By: Arron Williams
December 8 2022
The conspiracy that Freemasons control the world has been around for centuries and there is no evidence to support it.
Freemasonry has been a feature in many conspiracy theories for over a century. The primary underlying claim within these conspiracies is that the Freemasons are nefarious actors looking to control the world and enslave humanity.
A claim that has gained traction recently on Facebook and TikTok alleges that John D. Rockefeller wrote a Masonic creed related to Freemasonry that gives instructions on how to control society.
There is no evidence that Freemasons control the world. This is a known conspiracy, often referred to as the Masonic Conspiracy, that is baseless and similar to other New World Order conspiracies.
As mentioned by Encyclopedia Britannica, Freemasons follow the Fraternal Order of Free and Accepted Masons, which evolved from medieval stonemasons' guilds and cathedral builders. While initially focused on stone masonry, today, it is a club for social networking and making friends and contacts. It is a non-religious and non-political organization. Freemasonry keeps many of its rituals secret and is often criticized as elitist, which has resulted in it becoming the focus of various conspiracies. Freemasonry has also played a significant role in architectural history, as many workers involved in the construction of the White House were Freemasons, as mentioned by the White House Historical Association and the Irish architect James Hoban.
The Freemason conspiracy hosts various claims that support the belief that a shadow government of Freemasons controls the world. Conspiracy theorists support this by alleging that secret messages are communicated through the media and that notable figures are involved in the Freemason's system of control. As mentioned by the Institute for Strategic Dialogue, conspiracies about the New World Order often include antisemitic narratives, such as the world being run by Jewish elites. Random events, such as the COVID-19 pandemic, are interpreted as a planned method of control.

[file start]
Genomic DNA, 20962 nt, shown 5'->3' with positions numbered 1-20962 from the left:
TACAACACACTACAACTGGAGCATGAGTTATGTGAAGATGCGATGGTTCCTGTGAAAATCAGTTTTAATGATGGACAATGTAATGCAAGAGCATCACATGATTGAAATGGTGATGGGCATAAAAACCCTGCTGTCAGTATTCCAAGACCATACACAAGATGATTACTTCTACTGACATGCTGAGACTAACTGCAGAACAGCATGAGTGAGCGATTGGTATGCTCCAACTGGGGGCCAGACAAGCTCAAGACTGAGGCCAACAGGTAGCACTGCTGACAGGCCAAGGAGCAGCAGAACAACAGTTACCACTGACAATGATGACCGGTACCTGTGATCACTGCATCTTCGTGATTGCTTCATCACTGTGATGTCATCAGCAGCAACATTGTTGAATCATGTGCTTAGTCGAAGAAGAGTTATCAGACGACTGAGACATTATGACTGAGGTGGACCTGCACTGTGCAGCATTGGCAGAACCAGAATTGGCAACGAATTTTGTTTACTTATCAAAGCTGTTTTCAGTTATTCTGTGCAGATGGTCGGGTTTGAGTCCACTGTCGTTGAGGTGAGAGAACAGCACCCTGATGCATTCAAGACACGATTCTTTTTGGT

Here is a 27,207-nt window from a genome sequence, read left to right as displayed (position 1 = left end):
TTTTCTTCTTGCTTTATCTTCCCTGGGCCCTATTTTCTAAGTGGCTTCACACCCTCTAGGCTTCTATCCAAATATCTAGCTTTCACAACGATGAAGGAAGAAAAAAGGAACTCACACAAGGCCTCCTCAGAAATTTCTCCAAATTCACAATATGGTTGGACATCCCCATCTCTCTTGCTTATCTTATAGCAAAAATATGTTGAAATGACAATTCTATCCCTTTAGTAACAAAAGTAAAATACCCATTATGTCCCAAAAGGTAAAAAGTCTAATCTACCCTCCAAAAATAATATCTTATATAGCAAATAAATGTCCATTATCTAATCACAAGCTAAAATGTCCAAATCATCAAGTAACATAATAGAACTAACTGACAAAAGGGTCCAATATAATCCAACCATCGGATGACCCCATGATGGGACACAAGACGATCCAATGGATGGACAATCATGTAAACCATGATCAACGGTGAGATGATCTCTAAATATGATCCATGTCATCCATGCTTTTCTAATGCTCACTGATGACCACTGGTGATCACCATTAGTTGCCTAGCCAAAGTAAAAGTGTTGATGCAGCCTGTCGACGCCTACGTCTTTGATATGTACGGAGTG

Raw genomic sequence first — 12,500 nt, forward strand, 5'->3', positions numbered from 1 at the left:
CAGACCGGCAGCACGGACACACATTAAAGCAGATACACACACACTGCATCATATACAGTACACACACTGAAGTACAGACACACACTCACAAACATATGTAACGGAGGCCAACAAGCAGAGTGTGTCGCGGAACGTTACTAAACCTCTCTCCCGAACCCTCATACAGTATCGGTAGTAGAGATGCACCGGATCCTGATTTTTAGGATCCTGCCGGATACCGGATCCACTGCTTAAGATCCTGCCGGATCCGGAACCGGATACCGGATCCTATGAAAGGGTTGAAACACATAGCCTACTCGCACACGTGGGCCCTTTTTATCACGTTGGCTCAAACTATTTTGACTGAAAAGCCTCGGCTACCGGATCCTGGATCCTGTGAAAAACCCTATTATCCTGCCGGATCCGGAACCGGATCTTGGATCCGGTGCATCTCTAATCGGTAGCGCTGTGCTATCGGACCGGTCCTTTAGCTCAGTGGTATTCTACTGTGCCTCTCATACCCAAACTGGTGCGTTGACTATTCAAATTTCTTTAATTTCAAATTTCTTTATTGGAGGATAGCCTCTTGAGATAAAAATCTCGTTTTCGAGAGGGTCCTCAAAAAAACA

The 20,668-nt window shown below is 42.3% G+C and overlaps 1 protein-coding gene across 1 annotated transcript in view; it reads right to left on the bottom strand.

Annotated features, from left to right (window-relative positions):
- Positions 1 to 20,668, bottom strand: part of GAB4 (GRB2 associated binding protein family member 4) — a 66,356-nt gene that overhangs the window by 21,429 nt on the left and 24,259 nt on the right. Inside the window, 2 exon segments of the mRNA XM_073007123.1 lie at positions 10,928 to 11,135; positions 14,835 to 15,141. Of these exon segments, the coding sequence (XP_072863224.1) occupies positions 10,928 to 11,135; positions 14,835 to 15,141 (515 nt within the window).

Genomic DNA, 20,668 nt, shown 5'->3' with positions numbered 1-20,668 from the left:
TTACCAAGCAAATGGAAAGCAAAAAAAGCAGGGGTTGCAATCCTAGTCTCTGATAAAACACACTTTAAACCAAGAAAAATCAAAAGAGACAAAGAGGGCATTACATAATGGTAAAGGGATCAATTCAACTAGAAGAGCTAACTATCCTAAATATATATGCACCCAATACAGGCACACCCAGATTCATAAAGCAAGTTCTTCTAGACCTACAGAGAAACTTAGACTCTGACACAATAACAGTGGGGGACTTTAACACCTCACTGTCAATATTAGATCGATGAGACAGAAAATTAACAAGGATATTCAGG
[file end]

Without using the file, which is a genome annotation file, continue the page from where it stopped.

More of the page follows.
John D. Rockefeller did not write a Masonic creed, nor is there any evidence he was a Freemason. This claim was fact-checked by Snopes and Lead Stories and found false. Snopes pointed out that the Masonic creed mentioned video games that were not invented at the time of Rockefeller's death and that the text seems to have originated from the website Bankindex.com in 2002 by an anonymous author. They also stated that the text rehashes the same New World Order conspiracy points that have been around for centuries. Lead Stories reached out to the Rockefeller Archive Center, which referred them to resources that detailed Rockerfeller's personal beliefs and contributions. However, Lead Stories found no documents within the resources that tied Rockefeller to Freemasonry. There is no evidence that Rockefeller had ties to Freemasonry or that he wrote this alleged Masonic creed.
Other claims about Freemasonry are equally baseless and unsubstantiated, with no evidence that Freemasons are nefariously controlling the world. Freemason and historian Jay Kinney told National Geographic in 2009 that Masonic symbols aren't unique to Freemasonry, such as the pentagram, which is much older. He also addressed claims about Freemasons ruling the world and stated that there's little coordination between grand lodges and that some even refuse to recognize each other's existence internationally. He further discussed how many Freemasons are independent and resist mandates from above, making a single hierarchy impossible.
Previous fact-checks by Logically have looked into other claims that the Freemasons are behind nefarious schemes and found them false. This includes a fact check on a claim that Freemasons are trying to microchip children in Georgia, which was found to be a misunderstanding related to the name of a program related to finding missing children.
The claim that Freemasons have controlled the world has circulated for decades and is a known conspiracy theory. There is no substance or evidence of this being true. Therefore, we have marked this claim as false.